FCC wipes out Obama-era net neutrality

WASHINGTON – The Federal Communications Commission voted Thursday to rescind Obama-era regulations governing the way internet providers distribute content to consumers. Despite national outcry, the committee voted 3-2 along party lines declaring that all internet traffic did not have to be treated equally by internet providers.

The new rules were championed by FCC Chairman and former Verizon lawyer, Ajit Pai, a Republican appointed by President Trump, who argues that the new policies will foster an environment of competition and create a better experience for the consumer.

“We are helping consumers and promoting competition,” said Pai, adding, “Broadband providers will have more incentive to build networks, especially to underserved areas.”

After news of the vote broke, social media erupted, sparking hashtags like #savetheinternet and #netneutrality, even prompting one lawmaker, Rep. Mike Coffman, R-Col., to promise legislation saying this was a matter best left to Congress.

Critics say the rollback is bad news for consumers.

Without the neutrality rules in place, opponents argue that companies like Verizon, Comcast, AT&T and Time Warner (Charter) can set their own rules adopting “fast lanes” for their content slowing down or even blocking competitor products altogether.

In a dissenting opinion, a Democratic FCC commissioner, Mignon Clyburn, said:

“I dissent because I am among the millions outraged. Outraged because the FCC pulls its own teeth, abdicating responsibility to protect the nation’s broadband consumers.”

Under the new rules, the Federal Trade Commission will take on the jurisdiction of policing internet provider practices, putting the only two commissioners on the FTC at odds. Terrell McSweeny, a Democrat and holdover from the Obama administration, said in a statement:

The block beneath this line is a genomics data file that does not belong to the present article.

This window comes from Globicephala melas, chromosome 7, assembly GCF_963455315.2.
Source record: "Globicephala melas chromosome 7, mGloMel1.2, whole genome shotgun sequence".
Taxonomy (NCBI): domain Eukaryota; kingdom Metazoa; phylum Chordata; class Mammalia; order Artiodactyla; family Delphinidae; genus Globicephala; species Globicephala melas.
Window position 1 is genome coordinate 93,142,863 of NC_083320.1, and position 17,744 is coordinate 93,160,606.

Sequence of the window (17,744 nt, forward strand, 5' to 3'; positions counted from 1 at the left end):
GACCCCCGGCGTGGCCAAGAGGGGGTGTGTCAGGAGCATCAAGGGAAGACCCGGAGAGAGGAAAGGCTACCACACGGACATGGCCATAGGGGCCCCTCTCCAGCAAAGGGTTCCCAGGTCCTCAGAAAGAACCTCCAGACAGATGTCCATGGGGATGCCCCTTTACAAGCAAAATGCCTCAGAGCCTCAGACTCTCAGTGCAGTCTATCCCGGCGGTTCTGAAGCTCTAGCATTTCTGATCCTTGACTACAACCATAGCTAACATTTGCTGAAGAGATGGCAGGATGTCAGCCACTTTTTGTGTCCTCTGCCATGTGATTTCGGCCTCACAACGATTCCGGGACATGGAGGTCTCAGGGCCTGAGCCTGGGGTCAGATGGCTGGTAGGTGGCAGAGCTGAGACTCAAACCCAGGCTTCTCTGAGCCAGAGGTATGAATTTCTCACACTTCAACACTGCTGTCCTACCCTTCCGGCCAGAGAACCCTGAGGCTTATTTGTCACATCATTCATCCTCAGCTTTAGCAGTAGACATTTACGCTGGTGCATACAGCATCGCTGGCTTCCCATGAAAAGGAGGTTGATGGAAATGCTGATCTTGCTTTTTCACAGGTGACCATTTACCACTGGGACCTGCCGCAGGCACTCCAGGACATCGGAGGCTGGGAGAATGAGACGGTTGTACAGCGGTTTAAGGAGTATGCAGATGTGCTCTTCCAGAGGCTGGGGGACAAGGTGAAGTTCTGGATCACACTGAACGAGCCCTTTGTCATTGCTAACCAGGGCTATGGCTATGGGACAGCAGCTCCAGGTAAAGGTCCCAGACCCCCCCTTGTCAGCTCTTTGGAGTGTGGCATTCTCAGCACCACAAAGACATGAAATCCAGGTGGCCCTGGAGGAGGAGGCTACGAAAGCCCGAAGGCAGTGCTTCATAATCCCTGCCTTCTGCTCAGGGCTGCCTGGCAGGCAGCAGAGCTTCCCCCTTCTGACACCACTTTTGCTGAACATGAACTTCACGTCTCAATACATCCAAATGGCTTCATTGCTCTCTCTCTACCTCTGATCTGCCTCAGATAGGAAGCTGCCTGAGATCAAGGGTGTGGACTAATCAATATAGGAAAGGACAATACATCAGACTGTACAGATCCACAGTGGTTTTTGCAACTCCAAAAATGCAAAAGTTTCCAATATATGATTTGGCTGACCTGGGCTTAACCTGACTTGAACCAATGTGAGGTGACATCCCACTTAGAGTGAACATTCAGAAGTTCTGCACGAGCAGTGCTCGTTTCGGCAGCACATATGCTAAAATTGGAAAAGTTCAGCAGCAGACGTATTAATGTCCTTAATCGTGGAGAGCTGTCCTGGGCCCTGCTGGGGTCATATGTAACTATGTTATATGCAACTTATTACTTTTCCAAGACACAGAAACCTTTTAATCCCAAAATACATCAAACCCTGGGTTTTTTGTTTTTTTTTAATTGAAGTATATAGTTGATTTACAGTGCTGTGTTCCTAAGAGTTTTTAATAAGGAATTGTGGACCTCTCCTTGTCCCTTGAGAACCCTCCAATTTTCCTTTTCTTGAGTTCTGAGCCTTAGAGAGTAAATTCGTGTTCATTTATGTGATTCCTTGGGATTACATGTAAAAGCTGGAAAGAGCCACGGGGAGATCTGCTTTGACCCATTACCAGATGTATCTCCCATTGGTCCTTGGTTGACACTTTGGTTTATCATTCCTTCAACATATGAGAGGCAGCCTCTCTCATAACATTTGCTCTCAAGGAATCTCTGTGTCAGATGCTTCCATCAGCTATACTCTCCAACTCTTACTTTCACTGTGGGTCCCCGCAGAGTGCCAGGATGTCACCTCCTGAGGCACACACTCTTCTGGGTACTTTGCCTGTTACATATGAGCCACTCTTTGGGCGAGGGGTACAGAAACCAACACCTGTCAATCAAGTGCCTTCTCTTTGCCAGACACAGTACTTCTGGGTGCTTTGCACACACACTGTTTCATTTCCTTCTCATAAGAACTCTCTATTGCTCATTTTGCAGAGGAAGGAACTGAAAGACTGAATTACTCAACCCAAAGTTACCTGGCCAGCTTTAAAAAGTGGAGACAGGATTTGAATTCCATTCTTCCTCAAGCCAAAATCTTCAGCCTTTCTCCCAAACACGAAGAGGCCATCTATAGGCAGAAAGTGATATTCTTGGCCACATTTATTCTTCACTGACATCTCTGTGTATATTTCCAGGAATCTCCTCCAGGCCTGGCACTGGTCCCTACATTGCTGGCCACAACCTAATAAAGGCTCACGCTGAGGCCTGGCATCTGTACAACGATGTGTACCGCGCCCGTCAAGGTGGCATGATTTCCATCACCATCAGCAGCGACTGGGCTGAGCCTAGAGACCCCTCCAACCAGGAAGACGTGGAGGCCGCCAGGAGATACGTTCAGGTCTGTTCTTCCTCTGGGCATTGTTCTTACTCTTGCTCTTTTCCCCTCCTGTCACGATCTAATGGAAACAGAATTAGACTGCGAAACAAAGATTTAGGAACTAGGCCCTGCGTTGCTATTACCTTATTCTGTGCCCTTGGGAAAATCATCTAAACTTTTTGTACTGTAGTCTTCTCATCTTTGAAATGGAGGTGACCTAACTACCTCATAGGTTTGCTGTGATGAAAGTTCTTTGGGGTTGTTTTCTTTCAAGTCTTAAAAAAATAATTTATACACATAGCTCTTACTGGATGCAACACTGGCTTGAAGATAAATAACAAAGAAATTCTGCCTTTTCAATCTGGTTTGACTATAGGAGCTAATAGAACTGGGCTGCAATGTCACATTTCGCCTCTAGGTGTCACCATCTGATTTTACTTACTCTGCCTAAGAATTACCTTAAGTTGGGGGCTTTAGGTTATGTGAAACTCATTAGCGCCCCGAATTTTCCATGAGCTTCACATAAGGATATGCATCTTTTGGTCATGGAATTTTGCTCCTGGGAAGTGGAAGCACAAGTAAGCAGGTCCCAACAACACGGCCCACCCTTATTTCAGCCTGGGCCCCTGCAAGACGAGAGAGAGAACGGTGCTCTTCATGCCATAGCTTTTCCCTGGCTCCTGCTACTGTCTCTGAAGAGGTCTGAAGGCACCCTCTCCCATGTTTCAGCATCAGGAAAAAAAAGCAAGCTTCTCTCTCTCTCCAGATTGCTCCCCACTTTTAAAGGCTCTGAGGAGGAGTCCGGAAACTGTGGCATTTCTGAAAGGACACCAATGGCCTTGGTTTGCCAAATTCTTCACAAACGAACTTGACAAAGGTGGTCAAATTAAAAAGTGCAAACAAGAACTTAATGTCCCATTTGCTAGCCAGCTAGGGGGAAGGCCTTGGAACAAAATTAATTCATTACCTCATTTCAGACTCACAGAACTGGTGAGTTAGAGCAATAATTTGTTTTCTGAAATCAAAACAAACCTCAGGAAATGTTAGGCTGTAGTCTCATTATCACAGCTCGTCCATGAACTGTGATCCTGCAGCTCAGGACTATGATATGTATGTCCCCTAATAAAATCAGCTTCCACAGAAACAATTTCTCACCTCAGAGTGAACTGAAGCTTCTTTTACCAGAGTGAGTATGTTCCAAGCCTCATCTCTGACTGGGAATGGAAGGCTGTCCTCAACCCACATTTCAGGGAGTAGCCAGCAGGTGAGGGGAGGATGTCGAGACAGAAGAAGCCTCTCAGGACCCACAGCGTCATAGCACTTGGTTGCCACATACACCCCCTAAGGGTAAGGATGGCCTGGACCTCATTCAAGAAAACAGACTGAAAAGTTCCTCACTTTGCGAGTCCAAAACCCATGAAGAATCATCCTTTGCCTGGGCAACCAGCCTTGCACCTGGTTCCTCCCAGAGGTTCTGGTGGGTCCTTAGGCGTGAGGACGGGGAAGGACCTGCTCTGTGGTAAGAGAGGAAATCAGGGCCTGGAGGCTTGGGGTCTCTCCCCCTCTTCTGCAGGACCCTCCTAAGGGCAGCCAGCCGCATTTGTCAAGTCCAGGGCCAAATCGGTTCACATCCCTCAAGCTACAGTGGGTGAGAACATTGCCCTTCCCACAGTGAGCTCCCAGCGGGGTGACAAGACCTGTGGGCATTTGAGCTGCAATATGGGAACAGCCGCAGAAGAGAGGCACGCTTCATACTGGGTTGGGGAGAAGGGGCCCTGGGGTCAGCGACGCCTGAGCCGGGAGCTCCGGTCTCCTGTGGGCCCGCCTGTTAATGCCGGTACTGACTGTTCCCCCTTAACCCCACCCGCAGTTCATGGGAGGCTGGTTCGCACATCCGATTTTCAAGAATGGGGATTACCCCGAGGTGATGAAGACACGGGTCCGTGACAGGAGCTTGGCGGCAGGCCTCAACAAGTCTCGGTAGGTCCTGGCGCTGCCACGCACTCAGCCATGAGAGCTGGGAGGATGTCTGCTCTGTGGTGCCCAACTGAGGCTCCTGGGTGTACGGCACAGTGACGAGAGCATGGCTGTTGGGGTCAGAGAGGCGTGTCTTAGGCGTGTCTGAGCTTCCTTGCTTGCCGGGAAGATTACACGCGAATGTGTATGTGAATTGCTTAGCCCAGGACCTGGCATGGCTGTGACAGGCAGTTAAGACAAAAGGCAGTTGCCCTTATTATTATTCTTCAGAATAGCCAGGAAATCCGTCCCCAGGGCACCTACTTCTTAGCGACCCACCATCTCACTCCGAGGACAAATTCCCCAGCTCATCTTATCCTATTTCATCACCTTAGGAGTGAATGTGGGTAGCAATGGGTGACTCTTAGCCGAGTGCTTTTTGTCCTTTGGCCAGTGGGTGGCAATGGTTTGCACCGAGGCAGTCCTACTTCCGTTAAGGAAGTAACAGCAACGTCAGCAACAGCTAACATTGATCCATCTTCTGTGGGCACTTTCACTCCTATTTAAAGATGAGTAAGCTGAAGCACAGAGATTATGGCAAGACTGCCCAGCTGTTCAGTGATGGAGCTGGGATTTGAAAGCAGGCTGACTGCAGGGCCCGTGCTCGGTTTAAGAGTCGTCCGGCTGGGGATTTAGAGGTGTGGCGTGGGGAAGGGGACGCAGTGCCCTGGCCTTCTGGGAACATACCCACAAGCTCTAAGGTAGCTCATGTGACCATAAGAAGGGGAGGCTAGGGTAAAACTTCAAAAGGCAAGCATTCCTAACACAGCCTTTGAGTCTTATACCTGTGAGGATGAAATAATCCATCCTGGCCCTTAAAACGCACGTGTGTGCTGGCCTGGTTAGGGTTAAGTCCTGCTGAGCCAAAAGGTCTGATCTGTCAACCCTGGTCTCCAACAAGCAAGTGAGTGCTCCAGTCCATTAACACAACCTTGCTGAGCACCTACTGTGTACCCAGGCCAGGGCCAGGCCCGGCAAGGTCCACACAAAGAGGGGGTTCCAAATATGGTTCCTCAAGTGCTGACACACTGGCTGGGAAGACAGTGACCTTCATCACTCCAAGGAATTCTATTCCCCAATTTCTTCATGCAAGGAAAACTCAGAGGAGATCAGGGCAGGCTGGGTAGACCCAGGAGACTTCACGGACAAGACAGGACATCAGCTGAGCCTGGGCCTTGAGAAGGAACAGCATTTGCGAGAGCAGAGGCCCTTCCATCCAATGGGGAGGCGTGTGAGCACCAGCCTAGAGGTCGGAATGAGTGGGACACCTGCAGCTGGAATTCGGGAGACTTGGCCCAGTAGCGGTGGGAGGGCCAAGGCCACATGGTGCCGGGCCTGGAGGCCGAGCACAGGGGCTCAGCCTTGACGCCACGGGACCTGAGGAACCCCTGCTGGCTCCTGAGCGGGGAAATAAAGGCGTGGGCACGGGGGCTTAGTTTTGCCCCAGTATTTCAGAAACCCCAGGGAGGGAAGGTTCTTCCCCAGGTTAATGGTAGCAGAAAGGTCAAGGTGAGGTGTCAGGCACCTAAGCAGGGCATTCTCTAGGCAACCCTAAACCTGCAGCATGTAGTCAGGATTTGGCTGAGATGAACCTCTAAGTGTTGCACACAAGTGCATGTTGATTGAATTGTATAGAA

“The FCC’s vote Thursday to eliminate its open internet rules was a vote to undermine the free, open, and democratic internet that Americans overwhelmingly support.”

McSweeney argues broadband providers will favor their own content and the FTC cannot possibly police that. “The Federal Trade Commission will not be able to fill the gap created by the FCC’s abdication of its authority and sector-specific mandate,” said McSweeney.

McSweeney’s views are not echoed by her colleague, Republican and Acting Chair, Maureen K. Ohlhausen, who praised the vote in her statement, saying that the decision by the FCC means the FTC can once again protect consumers and enable competition.

“The FTC is ready to resume its role as the cop on the broadband beat,” said Ohlhausen, adding, “Together we will move ahead to protect consumers and help ensure they enjoy the many benefits of online innovation.”

Clymer is not so sure. In an interview with MSNBC, she argued that it was unclear how the FTC planned to hold providers accountable saying that in all likelihood, rules could not be enforced until after something unfair happened to the consumer. Even then, the burden would be on the consumer to prove that they were the victim of an unfair practice.

“And who knows what fair will be?” Clymer told MSNBC.


Federal Communications Commission Chair, Ajit Pai who championed the dismantling of net neutrality. Image via Twitter @thehill.

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